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THE AFFAIR (2021)

March 3, 2021

 Greetings again from the darkness. The world famous Villa Tugendhat is a physical, emotional, and visual metaphor for the collapse of the Czech Republic in this film from director Julius Sevcik (LOST GIRLS AND LOVE HOTELS, 2020). Writer Andrew Shaw (VOICE FROM THE STONE, 2017) adapted the script from Simon Mawer’s 2009 best-selling book, “The Glass Room”. The family melodrama is fictionalized, but the house itself is the character around which everything else revolves. And what a house it is.

Viktor (Claes Bang, TV mini-series “Dracula”, and THE LAST VERMEER, 2020) commissions noted architect Von Abt (Karel Roden) to build a home for Viktor’s new bride, Liesel (Hanna Alstrom, the KINGSMAN movies). Liesel works closely with the architect to create a modern masterpiece that is the envy of their Czechia town of Brno. The heart of the stunning structure is a glass room, causing Abt to ask Liesel, “Are you ready to live in the light?” Liesel’s close friend Hana (Carice Van Houten, LOST GIRLS AND LOVE HOTELS, 2020), who wishes they were even closer, spends a great deal of time visiting at the home. Liesel’s bliss is shaken when she discovers Viktor is having an affair with their nanny, Kata (Alexandra Borbely, ON BODY AND SOUL, 2017).

If she thought that was the worst thing that could happen, Liesel soon finds things much worse. She and her Jewish husband escape to Zurich just as the Nazi occupation occurs. Hana and her Jewish husband are not so fortunate, and not only is she separated from her lifelong friend, she is forced to do what she must to protect her husband, and that includes an affair with a German contractor named Stahl (Roland Moller, THE LAST VERMEER, 2020). It seems all of our characters are doing what they must, and they all seem to be thinking of someone other than the one they are with.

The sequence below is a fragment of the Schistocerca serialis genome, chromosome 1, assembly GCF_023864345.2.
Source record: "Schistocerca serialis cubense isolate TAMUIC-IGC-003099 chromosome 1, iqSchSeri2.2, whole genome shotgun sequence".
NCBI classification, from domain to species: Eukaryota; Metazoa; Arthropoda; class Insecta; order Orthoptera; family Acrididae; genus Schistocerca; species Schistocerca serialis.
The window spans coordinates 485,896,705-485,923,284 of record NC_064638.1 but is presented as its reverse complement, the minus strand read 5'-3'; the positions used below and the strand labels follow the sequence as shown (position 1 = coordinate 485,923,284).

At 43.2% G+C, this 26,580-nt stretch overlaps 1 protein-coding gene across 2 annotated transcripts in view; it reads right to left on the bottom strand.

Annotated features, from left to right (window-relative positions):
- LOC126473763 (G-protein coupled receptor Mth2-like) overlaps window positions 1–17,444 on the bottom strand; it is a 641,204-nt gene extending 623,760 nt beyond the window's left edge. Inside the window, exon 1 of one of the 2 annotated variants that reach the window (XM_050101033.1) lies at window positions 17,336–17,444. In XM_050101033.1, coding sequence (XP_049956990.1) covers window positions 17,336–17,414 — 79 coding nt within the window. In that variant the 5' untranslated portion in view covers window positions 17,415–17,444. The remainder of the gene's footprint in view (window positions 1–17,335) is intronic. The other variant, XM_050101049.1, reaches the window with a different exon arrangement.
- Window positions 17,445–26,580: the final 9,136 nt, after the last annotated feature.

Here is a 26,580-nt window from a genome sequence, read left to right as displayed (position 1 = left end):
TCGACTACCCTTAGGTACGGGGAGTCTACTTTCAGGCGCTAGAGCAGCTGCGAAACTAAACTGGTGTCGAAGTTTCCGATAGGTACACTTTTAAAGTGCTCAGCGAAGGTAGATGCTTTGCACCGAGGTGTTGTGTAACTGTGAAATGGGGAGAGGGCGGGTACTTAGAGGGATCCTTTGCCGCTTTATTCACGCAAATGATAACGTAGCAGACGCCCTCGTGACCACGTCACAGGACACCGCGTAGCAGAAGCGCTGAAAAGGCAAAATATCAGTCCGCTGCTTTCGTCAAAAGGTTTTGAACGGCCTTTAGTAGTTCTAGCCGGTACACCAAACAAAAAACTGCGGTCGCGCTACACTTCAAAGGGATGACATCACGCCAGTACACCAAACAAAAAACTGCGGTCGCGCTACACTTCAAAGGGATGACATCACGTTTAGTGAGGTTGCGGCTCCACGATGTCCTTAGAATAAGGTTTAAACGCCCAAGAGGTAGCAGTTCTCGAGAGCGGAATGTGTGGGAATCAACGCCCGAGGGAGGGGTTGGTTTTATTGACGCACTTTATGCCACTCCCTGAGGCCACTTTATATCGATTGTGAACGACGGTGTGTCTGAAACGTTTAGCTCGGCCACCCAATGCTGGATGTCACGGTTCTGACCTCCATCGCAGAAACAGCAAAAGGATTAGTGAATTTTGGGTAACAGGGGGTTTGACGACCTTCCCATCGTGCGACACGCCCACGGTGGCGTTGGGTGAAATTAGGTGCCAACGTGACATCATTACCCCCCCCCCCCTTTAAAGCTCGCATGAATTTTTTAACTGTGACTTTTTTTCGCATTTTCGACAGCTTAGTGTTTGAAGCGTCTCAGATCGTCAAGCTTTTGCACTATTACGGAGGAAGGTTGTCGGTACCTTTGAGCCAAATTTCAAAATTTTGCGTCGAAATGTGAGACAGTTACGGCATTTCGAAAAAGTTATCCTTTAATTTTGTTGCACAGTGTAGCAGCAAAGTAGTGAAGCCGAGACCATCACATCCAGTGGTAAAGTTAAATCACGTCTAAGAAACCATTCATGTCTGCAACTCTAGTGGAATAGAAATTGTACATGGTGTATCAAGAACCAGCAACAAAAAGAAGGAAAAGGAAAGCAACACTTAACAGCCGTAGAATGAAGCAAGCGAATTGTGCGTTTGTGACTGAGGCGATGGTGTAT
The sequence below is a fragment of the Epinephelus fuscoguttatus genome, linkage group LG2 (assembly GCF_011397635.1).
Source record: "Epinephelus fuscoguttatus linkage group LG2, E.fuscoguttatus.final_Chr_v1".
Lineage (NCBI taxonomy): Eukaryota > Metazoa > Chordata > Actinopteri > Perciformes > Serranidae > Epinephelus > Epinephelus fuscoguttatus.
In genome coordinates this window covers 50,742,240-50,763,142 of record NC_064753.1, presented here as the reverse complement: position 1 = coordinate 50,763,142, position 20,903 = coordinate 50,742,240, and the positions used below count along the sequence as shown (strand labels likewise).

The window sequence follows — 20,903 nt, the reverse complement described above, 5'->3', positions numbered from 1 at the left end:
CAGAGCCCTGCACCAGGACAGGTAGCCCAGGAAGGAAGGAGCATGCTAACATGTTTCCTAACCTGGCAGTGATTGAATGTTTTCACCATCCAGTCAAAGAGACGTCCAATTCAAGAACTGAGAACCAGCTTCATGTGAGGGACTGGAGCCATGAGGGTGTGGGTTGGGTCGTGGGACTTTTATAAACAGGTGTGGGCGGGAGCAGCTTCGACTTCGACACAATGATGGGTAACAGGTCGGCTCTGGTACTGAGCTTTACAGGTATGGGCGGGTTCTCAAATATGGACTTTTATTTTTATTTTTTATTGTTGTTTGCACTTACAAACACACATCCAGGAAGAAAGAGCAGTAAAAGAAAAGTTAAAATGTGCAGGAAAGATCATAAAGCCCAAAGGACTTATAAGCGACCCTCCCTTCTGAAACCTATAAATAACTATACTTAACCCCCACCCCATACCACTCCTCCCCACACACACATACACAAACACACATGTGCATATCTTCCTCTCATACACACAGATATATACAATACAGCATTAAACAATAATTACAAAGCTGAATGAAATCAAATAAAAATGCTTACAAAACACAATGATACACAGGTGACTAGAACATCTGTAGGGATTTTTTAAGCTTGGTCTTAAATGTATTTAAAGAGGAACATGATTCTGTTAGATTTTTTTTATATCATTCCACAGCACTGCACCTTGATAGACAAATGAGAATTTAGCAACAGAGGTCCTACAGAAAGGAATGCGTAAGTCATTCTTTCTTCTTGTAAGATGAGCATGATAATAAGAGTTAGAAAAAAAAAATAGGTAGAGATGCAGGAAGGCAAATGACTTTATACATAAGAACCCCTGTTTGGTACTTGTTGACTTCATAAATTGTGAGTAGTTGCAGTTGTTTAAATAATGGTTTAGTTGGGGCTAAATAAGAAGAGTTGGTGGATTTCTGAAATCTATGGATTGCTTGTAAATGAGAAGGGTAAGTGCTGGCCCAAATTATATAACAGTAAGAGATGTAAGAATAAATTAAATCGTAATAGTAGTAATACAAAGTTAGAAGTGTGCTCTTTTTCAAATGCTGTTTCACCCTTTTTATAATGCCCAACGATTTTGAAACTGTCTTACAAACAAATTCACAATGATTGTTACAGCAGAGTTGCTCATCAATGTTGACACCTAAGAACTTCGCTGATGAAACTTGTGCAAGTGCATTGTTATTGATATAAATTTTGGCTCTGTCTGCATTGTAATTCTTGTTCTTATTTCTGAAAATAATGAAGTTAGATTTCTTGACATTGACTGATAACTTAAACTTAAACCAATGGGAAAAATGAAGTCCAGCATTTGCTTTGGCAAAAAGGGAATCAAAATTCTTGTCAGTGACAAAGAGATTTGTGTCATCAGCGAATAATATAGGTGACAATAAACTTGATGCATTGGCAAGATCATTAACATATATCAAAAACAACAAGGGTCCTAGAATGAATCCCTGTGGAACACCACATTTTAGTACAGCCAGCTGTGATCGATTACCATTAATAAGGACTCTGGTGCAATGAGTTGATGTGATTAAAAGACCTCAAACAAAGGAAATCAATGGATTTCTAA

The second half of the film is much stronger than the first, as real tension exits. Ms. Van Houten is superb in her performance as Hana, and she carries this part of the story. It’s through her eyes that we see the transformations of Liesel’s beautiful home. The symmetry with what’s happening in the country is unmistakable, and Hana is at the heart of the film’s message … love endures and overcomes. The issue with the film is that we never really connect with any character but Hana. Viktor and Liesel are out of sight for an extended period of time, leaving us with what is a great idea for a film – but one that lacks the necessary depth.

Regardless of that, it’s a gorgeous film to watch … thanks in no small part to the work of cinematographer Martin Strba. The film stretches from the early 1930’s to the late 1960’s and the production design is spot on. Some interesting notes include Villa Tugendhat was actually designed by German architects Ludwig Mies van der Rohe and Lilly Reich, and the Tugendhat family did actually flee the home. German plane designer Willy Messerschmitt actually lived in the house while it was being used as a design studio, much like the character Stahl in the film. It’s a shame the script doesn’t do justice to the cast and the home, but this one falls short of being a must see.

Available VOD on March 5, 2021